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Title: The Ways of Chance
Author: Arthur Gask
* A Project Gutenberg of Australia eBook *
eBook No.: 2000981h.html
Language: English
Date first posted:  September 2020
Most recent update: September 2020

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By Arthur Gask

Published in the Chronicle (Adelaide, SA : 1895 1954), Thursday 2 July 1942.

It was breakfast time at Cosey-corner Guest Home in Prospect, and the grim-faced Mrs. Fowlery was feeding her brood of boarders. The seven of them was made up of two elegant young lady typistes, whose perfume smelt very nice, three gents engaged in commercial pursuits, a clerk in a solicitor's office, and a middle-aged civil servant who left for work of a morning nearly an hour later than anybody else.

The boarders had just sat down and Bertie Bostock, one of the commercial gents, looked gloomily at the rashers of bacon on his plate, being strongly of opinion that they were of smaller dimensions than those the others had received. He sighed, however, with resignation, being quite aware that that was one of Mrs. Fowlery's little ways of making her boarders remember when they were behind with their payments. It was always easy to tell by the way she helped people whether they were financial or not.

"Going to be a fine day," remarked Miss James, one of the elegant young ladies with the nice smell. "I see the papers say some nice weather is setting in."

"Don't you believe it," grunted Mr. Oldflowers, the civil servant. "Prospects for fine weather couldn't be worse if that weather man says they're coming. The idiot ought to be paid by results, and then there'd be another family receiving rations."

"But perhaps he hasn't got any family, Mr. Oldflowers," suggested Miss James sweetly.

"Oh, but he's sure to have," was the quick retort. "Muddlers like him are always most prolific in propagating their species. I've always noticed it."

Mrs. Fowlery thought the conversation was beginning to border on the indelicate, and broke in quickly. "Oh, Miss James, now I think of it, would you mind noticing for me what the price of tomatoes on the stalls is today? I'm sure my greengrocer is cheating me. He looked secretive and turned away his eyes when I told him yesterday he was quite tuppence too high. I believe——"

But Mrs. Fowlery's belief on that particular matter was never to be disclosed, for at that moment the maid came in with the letters, and all interest was immediately focused upon a registered one which she handed to young Bostock.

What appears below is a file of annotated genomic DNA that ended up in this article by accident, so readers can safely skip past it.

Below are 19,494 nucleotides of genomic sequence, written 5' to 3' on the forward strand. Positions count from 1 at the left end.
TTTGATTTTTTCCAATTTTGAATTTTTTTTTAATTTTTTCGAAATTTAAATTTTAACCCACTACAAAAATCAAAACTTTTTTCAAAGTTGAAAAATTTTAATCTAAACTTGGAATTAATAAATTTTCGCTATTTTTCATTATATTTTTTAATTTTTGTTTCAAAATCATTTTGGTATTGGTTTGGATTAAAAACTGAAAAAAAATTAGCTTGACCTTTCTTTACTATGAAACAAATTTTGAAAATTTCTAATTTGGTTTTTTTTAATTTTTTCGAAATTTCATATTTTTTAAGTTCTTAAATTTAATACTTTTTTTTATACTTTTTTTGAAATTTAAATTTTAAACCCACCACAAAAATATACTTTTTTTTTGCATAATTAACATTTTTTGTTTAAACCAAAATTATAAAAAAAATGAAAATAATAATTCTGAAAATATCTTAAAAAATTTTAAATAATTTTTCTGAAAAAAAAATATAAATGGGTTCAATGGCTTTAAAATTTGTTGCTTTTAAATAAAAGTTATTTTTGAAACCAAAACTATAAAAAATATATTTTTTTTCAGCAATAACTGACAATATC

The latter's pleasant face clouded. He knew he was behind with the weekly payments on his motor bicycle. "Hullo, what's this?" he frowned.

"It may be a summons!" remarked the lawyer's clerk, winking round the table. "It looks deuced like one to me."

But Bertie's face had cleared. He had recognised the handwriting. It was from his married sister in Port Augusta. "Joy, it's a present!" he exclaimed."It's my birthday today and I am twenty-four."

Miss Perkins, the other pleasant smeller, broke in sweetly, "But Mr. Bostock, didn't you say that Saturday evening last month when you brought in all those bottles of beer it was your birthday then?"

For the moment Bertie looked doubtful, and then he seemed to remember. "Ah, so I did!" he exclaimed. He shook his head. "But it wasn't true, Miss Perkins." He smiled. "I'm afraid I'm not a truthful man. I'm like my father." He looked round at the lawyer's clerk who had suggested the probability of his registered letter being a summons and added, "You see he was brought up for the law and that accounted for it."

With a request to be forgiven, he opened the envelope. It contained a very short letter wrapped round a little wad of notes. "My dear Bert," he read, "many happy returns. Tom had a big spot of luck at the races yesterday and sends you £10 for a birthday present. We don't forget what a sport you were when we were so hard up when I was ill. With heaps of love, Susan."

Bert assumed a grand air. "From my solicitor," he announced carelessly, "just telling me my uncle has died and that I have succeeded to the estates and the baronetcy." He thrust the notes back, uncounted, and held up the envelope for inspection. "A hundred pounds to go on with," he grinned, "to make sure I don't go short of drinks and cigarettes."

Mock congratulations were showered on him and then, the telephone ringing sharply in an adjoining room, Mrs. Fowlery went to see who it was. "Mr. Bostock," she called out, "a Mr. Percy Packer wants you," and with a somewhat puzzled frown from Bert, went to the phone. He did not, however, attempt to close the intervening door and the breakfasters stayed their conversation to hear what was going on.

They heard a big "Oh," and then Bert exclaimed, "Really, really." Quite a long silence followed and then Bert said, "Of course, of course, that's the right thing." Then Bert's voice came very loudly. "Well, old man, I'll never be 24 again, but many thanks for your congratulations. See you later."

He returned into the breakfast room to finish his interrupted meal, and it was remembered afterwards he looked a little pale.

"Just an invitation to lunch today at Government House," he announced airily. "It was His Excellency's secretary speaking, and he said how anxious Sir Roger was that I should come."

"But I didn't know," commented Miss James doubtfully, "that Mr. Percy Packer was the Governor's secretary. I thought he was that friend of yours who works with you in the Manchester Department at Dogberry's and Jones."

"Not at all," retorted Bert emphatically. "My friend, the Mr. Packer who works with me is quite a different person. This Pakker the Governor's secretary spells his name with two K's."